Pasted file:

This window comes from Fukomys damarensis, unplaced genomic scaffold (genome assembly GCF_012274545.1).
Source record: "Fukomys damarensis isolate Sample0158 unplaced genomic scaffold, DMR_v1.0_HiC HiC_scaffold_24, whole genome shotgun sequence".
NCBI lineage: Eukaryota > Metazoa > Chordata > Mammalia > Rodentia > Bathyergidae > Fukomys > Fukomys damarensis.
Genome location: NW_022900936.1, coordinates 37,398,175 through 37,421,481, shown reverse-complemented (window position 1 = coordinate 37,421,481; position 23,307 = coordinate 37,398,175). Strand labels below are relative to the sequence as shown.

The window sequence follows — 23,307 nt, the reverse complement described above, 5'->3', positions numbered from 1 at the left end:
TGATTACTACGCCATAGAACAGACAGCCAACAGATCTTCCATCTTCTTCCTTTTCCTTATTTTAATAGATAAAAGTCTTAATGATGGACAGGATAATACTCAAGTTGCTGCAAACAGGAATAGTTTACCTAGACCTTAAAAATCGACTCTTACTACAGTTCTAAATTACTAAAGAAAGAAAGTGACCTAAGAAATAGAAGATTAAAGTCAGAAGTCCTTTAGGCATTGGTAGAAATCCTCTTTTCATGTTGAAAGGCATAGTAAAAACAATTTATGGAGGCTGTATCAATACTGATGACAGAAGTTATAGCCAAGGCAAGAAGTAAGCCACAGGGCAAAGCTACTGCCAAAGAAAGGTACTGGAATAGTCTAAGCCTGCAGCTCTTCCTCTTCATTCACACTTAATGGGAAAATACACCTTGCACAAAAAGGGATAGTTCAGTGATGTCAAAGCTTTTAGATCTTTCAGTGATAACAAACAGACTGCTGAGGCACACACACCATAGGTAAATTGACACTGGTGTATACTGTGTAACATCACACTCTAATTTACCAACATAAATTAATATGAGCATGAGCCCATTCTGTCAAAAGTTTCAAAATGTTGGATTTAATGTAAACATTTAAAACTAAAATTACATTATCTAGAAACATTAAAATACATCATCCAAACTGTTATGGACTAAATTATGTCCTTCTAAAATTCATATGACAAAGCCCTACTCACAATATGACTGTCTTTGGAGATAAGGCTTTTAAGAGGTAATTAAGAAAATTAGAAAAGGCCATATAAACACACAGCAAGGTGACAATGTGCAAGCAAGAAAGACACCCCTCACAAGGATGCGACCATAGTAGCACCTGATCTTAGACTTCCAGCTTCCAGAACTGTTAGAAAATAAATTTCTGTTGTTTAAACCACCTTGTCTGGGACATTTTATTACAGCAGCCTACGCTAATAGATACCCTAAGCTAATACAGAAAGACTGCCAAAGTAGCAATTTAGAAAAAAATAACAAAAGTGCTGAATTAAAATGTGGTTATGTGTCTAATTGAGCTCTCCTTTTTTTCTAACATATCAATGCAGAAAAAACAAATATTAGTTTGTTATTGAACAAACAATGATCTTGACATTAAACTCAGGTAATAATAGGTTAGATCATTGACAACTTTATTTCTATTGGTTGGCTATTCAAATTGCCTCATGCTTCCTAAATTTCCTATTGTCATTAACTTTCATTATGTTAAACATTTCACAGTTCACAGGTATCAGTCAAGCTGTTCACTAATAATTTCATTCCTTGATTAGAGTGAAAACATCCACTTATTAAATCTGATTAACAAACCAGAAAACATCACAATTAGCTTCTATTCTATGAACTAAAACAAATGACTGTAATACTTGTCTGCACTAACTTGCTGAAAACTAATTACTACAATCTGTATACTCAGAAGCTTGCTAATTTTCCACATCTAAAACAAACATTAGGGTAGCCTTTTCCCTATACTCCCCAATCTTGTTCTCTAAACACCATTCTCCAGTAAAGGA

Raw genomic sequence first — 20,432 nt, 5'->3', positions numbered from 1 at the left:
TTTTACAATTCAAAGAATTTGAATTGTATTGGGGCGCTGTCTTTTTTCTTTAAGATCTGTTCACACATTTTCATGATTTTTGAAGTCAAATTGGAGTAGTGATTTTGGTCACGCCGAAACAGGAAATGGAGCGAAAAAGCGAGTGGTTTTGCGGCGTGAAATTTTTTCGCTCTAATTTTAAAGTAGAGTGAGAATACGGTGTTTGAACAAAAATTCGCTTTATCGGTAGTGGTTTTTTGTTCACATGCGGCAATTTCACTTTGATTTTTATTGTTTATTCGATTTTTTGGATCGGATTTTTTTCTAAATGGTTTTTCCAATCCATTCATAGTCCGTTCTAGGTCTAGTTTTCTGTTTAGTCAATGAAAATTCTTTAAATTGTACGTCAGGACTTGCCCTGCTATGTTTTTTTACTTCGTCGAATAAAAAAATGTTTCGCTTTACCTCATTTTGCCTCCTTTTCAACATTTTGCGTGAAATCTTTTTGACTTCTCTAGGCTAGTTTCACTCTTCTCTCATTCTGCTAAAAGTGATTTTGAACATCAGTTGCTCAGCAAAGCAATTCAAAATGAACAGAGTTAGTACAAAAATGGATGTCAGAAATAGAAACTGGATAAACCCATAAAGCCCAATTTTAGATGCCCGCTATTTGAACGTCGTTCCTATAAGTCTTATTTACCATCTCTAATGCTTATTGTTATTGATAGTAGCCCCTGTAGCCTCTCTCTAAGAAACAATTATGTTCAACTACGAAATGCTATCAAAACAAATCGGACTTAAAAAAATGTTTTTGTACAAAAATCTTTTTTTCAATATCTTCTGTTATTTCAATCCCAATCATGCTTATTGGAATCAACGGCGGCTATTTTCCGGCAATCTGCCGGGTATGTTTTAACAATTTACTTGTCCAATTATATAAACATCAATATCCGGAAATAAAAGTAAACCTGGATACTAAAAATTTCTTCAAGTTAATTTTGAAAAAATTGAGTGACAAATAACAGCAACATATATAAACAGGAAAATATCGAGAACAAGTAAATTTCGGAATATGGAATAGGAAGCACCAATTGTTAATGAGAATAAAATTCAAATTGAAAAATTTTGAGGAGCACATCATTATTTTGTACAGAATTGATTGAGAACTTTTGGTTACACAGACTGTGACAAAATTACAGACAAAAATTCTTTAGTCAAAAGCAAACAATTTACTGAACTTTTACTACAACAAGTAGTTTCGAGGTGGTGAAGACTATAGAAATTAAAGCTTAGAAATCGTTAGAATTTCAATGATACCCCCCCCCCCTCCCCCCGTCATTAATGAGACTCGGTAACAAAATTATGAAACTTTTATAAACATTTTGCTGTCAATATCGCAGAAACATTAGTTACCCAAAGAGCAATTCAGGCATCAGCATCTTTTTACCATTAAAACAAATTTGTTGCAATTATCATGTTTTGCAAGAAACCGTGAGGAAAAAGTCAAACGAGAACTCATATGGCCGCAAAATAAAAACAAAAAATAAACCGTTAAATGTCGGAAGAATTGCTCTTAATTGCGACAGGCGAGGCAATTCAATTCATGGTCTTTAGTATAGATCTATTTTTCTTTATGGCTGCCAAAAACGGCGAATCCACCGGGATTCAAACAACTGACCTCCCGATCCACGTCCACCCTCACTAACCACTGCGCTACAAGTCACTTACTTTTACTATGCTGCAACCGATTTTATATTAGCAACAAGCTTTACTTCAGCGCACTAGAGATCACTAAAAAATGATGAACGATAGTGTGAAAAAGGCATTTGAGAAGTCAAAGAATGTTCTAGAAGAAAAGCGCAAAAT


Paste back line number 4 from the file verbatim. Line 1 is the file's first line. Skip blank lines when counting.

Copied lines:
Genome location: NW_022900936.1, coordinates 37,398,175 through 37,421,481, shown reverse-complemented (window position 1 = coordinate 37,421,481; position 23,307 = coordinate 37,398,175). Strand labels below are relative to the sequence as shown.